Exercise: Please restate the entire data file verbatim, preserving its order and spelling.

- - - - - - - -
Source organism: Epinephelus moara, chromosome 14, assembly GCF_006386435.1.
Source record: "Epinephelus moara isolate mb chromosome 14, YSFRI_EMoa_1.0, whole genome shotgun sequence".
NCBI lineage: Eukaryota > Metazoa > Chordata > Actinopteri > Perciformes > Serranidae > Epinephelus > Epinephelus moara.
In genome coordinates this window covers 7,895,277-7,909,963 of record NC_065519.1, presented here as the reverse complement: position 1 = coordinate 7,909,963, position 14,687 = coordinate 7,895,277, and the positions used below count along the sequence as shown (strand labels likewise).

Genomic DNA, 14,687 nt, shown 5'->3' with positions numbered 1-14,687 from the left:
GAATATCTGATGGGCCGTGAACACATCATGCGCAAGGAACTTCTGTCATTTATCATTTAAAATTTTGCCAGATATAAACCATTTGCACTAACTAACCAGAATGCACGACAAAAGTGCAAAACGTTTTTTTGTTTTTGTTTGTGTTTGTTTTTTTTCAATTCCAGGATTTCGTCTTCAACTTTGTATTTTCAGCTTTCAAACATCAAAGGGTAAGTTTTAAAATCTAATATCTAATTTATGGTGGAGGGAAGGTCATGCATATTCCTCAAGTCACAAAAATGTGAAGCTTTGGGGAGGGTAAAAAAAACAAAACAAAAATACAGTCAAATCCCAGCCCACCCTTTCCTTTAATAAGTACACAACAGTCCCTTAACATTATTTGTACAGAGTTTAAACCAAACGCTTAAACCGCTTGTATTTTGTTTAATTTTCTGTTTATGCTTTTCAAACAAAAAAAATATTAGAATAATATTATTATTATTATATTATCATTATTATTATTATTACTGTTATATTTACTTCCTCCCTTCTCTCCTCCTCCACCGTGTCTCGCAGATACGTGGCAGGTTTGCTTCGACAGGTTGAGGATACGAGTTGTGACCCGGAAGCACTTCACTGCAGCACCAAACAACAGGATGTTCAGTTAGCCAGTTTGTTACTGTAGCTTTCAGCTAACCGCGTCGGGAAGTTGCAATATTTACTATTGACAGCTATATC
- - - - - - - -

Source organism: Epinephelus moara, chromosome 14, assembly GCF_006386435.1.
Source record: "Epinephelus moara isolate mb chromosome 14, YSFRI_EMoa_1.0, whole genome shotgun sequence".
NCBI lineage: Eukaryota > Metazoa > Chordata > Actinopteri > Perciformes > Serranidae > Epinephelus > Epinephelus moara.
In genome coordinates this window covers 7,895,277-7,909,963 of record NC_065519.1, presented here as the reverse complement: position 1 = coordinate 7,909,963, position 14,687 = coordinate 7,895,277, and the positions used below count along the sequence as shown (strand labels likewise).

Genomic DNA, 14,687 nt, shown 5'->3' with positions numbered 1-14,687 from the left:
GAATATCTGATGGGCCGTGAACACATCATGCGCAAGGAACTTCTGTCATTTATCATTTAAAATTTTGCCAGATATAAACCATTTGCACTAACTAACCAGAATGCACGACAAAAGTGCAAAACGTTTTTTTGTTTTTGTTTGTGTTTGTTTTTTTTCAATTCCAGGATTTCGTCTTCAACTTTGTATTTTCAGCTTTCAAACATCAAAGGGTAAGTTTTAAAATCTAATATCTAATTTATGGTGGAGGGAAGGTCATGCATATTCCTCAAGTCACAAAAATGTGAAGCTTTGGGGAGGGTAAAAAAAACAAAACAAAAATACAGTCAAATCCCAGCCCACCCTTTCCTTTAATAAGTACACAACAGTCCCTTAACATTATTTGTACAGAGTTTAAACCAAACGCTTAAACCGCTTGTATTTTGTTTAATTTTCTGTTTATGCTTTTCAAACAAAAAAAATATTAGAATAATATTATTATTATTATATTATCATTATTATTATTATTACTGTTATATTTACTTCCTCCCTTCTCTCCTCCTCCACCGTGTCTCGCAGATACGTGGCAGGTTTGCTTCGACAGGTTGAGGATACGAGTTGTGACCCGGAAGCACTTCACTGCAGCACCAAACAACAGGATGTTCAGTTAGCCAGTTTGTTACTGTAGCTTTCAGCTAACCGCGTCGGGAAGTTGCAATATTTACTATTGACAGCTATATC